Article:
Comair, which owns airlines kulula.com and British Airways, has asked staff to either take leave or unpaid leave for the extended lockdown period, as it cannot afford to pay employees their full salaries.

The group is among numerous businesses and the rest of the aviation industry whose operations have been interrupted by government’s efforts to respond to the Covid-19 crisis. But the National Union of Metalworkers of South Africa (Numsa) is not convinced that the group’s approach to the Covid-19 is acceptable.

Numsa, in a statement issued on Saturday, said Comair forced workers to take leave. Those without leave were to take unpaid leave, it said. “We would categorically like to state that as Numsa we are in full support of government’s effort to curb the spread of Covid-19, but we are appalled to realise that some managers, including the management of Comair, are using the Covid-19 pandemic and lockdown to advance their barbaric and brutal behaviour of cutting costs,” the union said.

Prior to the lockdown, Comair in March announced a restructuring process. This after the business reported a half-year loss of R564 million for the six-months ending December 2019. Although it reported a 3% growth in revenue, this was not enough to sustain additional costs of 14%, the group previously said.

Comair expected 10% of its workforce, or 200 employees to be affected. The first phase of a retrenchment process has been completed, with the group now having a smaller executive structure that will result in R23 million in savings, Comair said in an emailed response to Fin24. The Commission for Conciliation, Mediation and Arbitration will facilitate the rest of the process whereby Comair will engage with unions.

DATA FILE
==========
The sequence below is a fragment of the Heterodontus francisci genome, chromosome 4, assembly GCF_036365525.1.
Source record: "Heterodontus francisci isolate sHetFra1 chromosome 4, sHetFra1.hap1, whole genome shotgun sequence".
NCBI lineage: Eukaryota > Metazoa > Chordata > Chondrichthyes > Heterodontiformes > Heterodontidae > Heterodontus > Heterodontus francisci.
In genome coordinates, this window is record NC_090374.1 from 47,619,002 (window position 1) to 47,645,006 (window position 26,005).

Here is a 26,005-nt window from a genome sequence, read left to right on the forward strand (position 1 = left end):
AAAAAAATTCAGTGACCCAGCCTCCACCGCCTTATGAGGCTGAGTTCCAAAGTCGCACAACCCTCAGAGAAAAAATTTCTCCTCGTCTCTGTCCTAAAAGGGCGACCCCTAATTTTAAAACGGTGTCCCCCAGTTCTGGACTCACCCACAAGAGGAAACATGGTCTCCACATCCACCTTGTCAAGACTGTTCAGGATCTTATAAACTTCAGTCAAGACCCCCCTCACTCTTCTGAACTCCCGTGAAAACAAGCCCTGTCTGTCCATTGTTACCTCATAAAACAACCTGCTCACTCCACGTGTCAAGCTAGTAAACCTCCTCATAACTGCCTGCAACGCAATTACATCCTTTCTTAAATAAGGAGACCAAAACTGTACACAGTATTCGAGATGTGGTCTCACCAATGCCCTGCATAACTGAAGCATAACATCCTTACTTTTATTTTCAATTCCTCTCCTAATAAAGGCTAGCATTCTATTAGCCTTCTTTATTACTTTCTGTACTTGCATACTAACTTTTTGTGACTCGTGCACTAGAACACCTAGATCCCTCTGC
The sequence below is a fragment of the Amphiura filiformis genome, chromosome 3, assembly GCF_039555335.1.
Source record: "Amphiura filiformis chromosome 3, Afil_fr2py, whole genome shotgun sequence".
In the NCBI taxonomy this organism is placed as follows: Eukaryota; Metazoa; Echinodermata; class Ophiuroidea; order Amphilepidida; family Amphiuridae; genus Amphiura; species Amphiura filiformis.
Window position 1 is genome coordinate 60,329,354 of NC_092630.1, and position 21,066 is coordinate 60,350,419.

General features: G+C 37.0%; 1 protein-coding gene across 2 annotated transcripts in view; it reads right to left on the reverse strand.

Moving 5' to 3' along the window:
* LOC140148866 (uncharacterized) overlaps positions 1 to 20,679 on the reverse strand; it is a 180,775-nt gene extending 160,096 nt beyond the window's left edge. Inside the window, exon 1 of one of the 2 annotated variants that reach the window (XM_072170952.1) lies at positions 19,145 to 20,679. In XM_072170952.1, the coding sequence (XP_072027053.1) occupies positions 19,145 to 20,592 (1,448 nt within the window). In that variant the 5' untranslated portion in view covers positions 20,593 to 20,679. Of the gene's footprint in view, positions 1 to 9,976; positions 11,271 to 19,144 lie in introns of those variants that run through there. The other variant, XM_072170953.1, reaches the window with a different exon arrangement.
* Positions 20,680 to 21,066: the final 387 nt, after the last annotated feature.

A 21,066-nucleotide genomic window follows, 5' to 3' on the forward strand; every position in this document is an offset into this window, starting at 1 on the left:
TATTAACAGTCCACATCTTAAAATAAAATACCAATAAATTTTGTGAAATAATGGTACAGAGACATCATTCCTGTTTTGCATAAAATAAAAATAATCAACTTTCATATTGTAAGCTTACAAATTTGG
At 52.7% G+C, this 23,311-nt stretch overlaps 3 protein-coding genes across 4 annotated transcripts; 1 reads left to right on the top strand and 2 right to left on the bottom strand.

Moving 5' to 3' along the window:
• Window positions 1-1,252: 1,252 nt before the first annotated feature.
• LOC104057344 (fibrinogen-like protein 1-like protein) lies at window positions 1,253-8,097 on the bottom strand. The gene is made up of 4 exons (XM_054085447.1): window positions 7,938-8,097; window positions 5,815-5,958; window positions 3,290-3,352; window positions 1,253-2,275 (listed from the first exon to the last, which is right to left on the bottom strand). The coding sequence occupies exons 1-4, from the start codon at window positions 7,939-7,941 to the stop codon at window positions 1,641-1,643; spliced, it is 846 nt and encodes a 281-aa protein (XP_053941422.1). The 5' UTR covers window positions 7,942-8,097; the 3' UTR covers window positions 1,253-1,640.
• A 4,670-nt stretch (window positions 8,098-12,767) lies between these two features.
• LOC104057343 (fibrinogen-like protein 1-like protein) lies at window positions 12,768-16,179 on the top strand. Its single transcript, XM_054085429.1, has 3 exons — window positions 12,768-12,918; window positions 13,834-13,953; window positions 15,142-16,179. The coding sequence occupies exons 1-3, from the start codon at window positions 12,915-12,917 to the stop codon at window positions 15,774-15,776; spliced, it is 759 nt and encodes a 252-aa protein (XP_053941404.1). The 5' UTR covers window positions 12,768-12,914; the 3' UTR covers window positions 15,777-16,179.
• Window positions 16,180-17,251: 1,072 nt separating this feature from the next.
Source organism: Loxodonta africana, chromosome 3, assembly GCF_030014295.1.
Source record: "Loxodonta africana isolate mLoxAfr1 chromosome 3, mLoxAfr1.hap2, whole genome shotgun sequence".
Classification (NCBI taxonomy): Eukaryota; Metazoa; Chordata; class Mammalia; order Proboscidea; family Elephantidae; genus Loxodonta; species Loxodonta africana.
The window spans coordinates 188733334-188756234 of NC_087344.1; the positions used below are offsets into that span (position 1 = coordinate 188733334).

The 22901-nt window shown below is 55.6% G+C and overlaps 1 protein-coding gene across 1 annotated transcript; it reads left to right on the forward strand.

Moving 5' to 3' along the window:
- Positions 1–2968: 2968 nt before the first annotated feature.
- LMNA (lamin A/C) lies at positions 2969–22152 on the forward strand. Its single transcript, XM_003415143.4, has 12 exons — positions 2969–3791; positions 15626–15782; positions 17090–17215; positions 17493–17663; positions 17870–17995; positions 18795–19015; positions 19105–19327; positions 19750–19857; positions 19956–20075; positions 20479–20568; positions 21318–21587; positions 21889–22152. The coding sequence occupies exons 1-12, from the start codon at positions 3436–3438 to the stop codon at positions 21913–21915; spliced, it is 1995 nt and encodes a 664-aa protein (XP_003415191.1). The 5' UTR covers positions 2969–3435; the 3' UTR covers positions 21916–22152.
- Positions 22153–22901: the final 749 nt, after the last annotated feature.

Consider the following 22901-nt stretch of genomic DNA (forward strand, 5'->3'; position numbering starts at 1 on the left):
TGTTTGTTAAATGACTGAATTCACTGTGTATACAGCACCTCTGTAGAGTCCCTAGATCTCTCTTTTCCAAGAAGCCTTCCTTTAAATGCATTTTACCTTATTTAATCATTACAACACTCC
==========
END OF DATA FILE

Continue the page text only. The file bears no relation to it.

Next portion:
Covid-19 has added to its woes, creating “commercial and operational challenges”, it said. Comair said its decision to ask staff to take leave are in line with the provisions of the Basic Conditions of Employment Act. It added that other employers had also taken this approach.

“Comair was of the view that, given that employees receive their full remuneration during their leave, requiring employees to take leave was more beneficial to them than recovering only partial payment of their remuneration through UIF benefits,” it said.

Comair’s obligation to employees is such that it pays for services by employees as they are tendered. However, most employees cannot tender their services during the lockdown, and are not entitled to remuneration, the group said. “As a consequence, Comair required employees to take compulsory annual leave during the lockdown. Staff whose annual leave had been exhausted were required to take unpaid leave where Comair undertook to cover 40% of basic salary (of unpaid leave) for the initial lockdown period,” it said.

But Comair is not in a position to pay the 40% basic salary for unpaid leave during the extended lockdown period. The company, however, has undertaken to pay its full contribution to medical aid for April.

While Comair cannot afford to pay employees their full salaries, it is seeking assistance from government’s Temporary Employer-Employee Relief Scheme.

Delayed salary

Furthermore, Comair had informed employees on 24 March 2020 that it would be paying April salaries on the last working day of the month, and not the 25th. Numsa accused Comair of not giving employees chance to prepare for the “sudden change” which will add financial strain. “No consideration was given whatsoever of the possible devastating impact and financial burden which will be incurred by employees through unpaid fees from the bank and returned debit orders because of this careless decision,” said Numsa.

Comair, however, is of the view that it gave employees enough notice for the new payment date to make the necessary arrangement for debit orders and financial commitments. Comair said the delayed payment in salaries is meant to help the group maintain liquidity.

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